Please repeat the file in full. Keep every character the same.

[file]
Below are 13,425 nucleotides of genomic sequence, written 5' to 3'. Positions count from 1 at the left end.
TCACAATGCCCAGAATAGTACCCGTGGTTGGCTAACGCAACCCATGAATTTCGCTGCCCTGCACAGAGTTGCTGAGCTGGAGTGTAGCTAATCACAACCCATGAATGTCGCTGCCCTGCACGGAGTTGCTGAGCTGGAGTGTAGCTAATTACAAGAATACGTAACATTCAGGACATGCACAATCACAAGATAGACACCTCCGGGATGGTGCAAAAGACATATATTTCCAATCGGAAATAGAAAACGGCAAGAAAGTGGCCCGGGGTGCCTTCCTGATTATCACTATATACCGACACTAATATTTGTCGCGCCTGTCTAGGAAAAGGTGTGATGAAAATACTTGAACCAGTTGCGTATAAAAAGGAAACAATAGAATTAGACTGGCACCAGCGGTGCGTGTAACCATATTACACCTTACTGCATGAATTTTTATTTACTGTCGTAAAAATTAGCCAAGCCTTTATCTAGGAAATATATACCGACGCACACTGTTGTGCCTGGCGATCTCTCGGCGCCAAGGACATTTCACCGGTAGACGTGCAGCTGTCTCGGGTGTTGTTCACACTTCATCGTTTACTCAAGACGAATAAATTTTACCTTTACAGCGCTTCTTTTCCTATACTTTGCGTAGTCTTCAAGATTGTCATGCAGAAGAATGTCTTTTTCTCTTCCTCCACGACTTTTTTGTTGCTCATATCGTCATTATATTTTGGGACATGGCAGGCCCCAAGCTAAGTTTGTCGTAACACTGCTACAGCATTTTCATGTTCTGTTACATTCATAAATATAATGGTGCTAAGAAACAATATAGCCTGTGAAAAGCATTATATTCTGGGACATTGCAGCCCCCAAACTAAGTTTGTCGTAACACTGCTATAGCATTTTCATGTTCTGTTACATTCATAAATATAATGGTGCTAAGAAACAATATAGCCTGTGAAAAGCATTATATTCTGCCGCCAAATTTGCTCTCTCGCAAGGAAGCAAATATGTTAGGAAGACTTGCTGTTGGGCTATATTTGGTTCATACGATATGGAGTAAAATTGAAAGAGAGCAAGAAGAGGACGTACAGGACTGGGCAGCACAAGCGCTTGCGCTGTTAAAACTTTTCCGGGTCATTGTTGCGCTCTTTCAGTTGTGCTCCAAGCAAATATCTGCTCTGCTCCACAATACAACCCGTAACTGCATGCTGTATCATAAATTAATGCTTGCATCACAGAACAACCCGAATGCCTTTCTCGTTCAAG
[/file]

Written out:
Below are 13,425 nucleotides of genomic sequence, written 5' to 3'. Positions count from 1 at the left end.
TCACAATGCCCAGAATAGTACCCGTGGTTGGCTAACGCAACCCATGAATTTCGCTGCCCTGCACAGAGTTGCTGAGCTGGAGTGTAGCTAATCACAACCCATGAATGTCGCTGCCCTGCACGGAGTTGCTGAGCTGGAGTGTAGCTAATTACAAGAATACGTAACATTCAGGACATGCACAATCACAAGATAGACACCTCCGGGATGGTGCAAAAGACATATATTTCCAATCGGAAATAGAAAACGGCAAGAAAGTGGCCCGGGGTGCCTTCCTGATTATCACTATATACCGACACTAATATTTGTCGCGCCTGTCTAGGAAAAGGTGTGATGAAAATACTTGAACCAGTTGCGTATAAAAAGGAAACAATAGAATTAGACTGGCACCAGCGGTGCGTGTAACCATATTACACCTTACTGCATGAATTTTTATTTACTGTCGTAAAAATTAGCCAAGCCTTTATCTAGGAAATATATACCGACGCACACTGTTGTGCCTGGCGATCTCTCGGCGCCAAGGACATTTCACCGGTAGACGTGCAGCTGTCTCGGGTGTTGTTCACACTTCATCGTTTACTCAAGACGAATAAATTTTACCTTTACAGCGCTTCTTTTCCTATACTTTGCGTAGTCTTCAAGATTGTCATGCAGAAGAATGTCTTTTTCTCTTCCTCCACGACTTTTTTGTTGCTCATATCGTCATTATATTTTGGGACATGGCAGGCCCCAAGCTAAGTTTGTCGTAACACTGCTACAGCATTTTCATGTTCTGTTACATTCATAAATATAATGGTGCTAAGAAACAATATAGCCTGTGAAAAGCATTATATTCTGGGACATTGCAGCCCCCAAACTAAGTTTGTCGTAACACTGCTATAGCATTTTCATGTTCTGTTACATTCATAAATATAATGGTGCTAAGAAACAATATAGCCTGTGAAAAGCATTATATTCTGCCGCCAAATTTGCTCTCTCGCAAGGAAGCAAATATGTTAGGAAGACTTGCTGTTGGGCTATATTTGGTTCATACGATATGGAGTAAAATTGAAAGAGAGCAAGAAGAGGACGTACAGGACTGGGCAGCACAAGCGCTTGCGCTGTTAAAACTTTTCCGGGTCATTGTTGCGCTCTTTCAGTTGTGCTCCAAGCAAATATCTGCTCTGCTCCACAATACAACCCGTAACTGCATGCTGTATCATAAATTAATGCTTGCATCACAGAACAACCCGAATGCCTTTCTCGTTCAAG